The pound's fall is nearly over but foreign exchange markets are still going to watch developments, since parity with the euro can not be ruled out as the country gets closer to a crucial spring election, analysts and traders told CNBC.com Tuesday.
The pound sank sharply against major currencies after opinion polls showed the country's ruling Labour party closing the gap with opposition Conservatives, which could result in a hung parliament.
Sterling fell to a 10-month low of $1.4781 against the dollar Monday, after having broken through the psychological barrier of $1.50.
"I'm a little bit hesitant to say we'll go lower, the market is so short sterling right now," Alex Edwards, senior corporate dealer at UKForex Limited, told CNBC.com.
Against the euro , the pound also fell, hitting a four-month low Monday.
"Personally, I don't think it falls below that 1.10 figure, just because of the situation in debt markets in Europe," Edwards said.
Many analysts in Britain say that a hung parliament would mean a long-drawn-out, indecisive political process delaying decisions on cutting the gaping budget deficit and the prospect of parity with the European single currency has been raised again.
"That can easily happen," David Karsbøl, chief economist at Saxo Bank, told CNBC.com. "Especially if (UK Prime Minister Gordon) Brown will continue to spend money after the next election."
Mixed Opinion Polls
A ComRes poll in the Independent newspaper showed the Conservatives' lead dropping two percentage points to five points, meaning Labour could still dominate parliament after the election; but a YouGov poll in the Tory-backing Sun showed the Conservatives' lead extended to seven points.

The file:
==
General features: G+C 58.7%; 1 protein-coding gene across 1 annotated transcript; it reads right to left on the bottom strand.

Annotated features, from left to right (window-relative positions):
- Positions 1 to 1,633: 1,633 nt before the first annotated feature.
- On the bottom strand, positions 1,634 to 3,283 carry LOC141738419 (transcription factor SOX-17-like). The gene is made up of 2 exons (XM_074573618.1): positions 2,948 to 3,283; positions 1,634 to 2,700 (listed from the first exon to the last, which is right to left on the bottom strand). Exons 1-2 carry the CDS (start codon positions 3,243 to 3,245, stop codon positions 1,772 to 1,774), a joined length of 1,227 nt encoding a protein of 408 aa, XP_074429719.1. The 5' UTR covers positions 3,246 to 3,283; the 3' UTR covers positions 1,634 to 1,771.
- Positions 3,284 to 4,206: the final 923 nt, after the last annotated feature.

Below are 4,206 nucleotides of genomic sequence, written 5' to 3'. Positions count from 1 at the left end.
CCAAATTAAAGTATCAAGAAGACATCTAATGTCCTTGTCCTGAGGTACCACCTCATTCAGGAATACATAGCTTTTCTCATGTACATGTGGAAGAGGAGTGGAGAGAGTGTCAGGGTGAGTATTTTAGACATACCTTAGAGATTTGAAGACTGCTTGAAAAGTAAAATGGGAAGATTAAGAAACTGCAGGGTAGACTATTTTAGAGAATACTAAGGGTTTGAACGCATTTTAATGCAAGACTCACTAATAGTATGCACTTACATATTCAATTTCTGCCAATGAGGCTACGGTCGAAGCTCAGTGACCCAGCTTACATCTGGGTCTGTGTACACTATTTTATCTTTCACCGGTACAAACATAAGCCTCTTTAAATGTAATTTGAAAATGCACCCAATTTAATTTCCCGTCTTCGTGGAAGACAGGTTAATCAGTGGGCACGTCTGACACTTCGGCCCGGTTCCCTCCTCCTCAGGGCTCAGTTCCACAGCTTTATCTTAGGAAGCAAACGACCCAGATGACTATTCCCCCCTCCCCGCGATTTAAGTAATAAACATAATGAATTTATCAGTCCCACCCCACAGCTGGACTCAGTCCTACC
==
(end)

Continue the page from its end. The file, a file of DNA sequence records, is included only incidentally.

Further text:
The British may be making their own tragedy, Karsbøl said.
"As a foreigner, I don't think that a hung parliament is that negative," he said, explaining that the two factions would keep each other in check therefore "they would be unable to spend a lot of money."
"If the British become too negative about it, it becomes a self-fulfilling prophecy," he added.
But the prospect of parity with the single European currency is not that close, as markets are still expecting a decision on how to help Greece deal with its massive debt.
"I'd still rather be short (pound versus dollar) than against the euro," Paul Bednarczyk, currency strategist at 4Cast, told CNBC.com.
A solution to the Greek situation is unlikely before March 16, the deadline by which the EU wants the country to come up with a coherent plan to reduce its debt, he added.
Hike Interest Rates
The pound could be boosted by a clear-cut outcome of the election, as the market doesn't really care if it's Labour or the Conservatives, Bednarczyk said, adding: "I don't think the two are very far apart."
The Bank of England could prop up the currency by soaking up excess liquidity it created by buying assets or even by raising rates but it "has no interest" in doing so, he added.
"I don't think they're particularly worried about inflation for the moment," he said.
The central bank has flooded the market with liquidity and the government has poured money into the economy in an attempt to kick-start activity, hard hit by the financial meltdown two years ago.
But stimulus packages only work in the short term and UK's financial sector is "in shambles," which means rates will have to stay low for a long time, Karsbøl said, although he recommends just the opposite medicine.
"I guess the best think the Bank of England could do would be to hike interest rates to get the British people to save more," he said, noting that UK households were heavily indebted, a factor that hinders domestic consumption.
"You'll get a recession in the short term but once you have forced a change in consumers you can move on," Karsbøl added.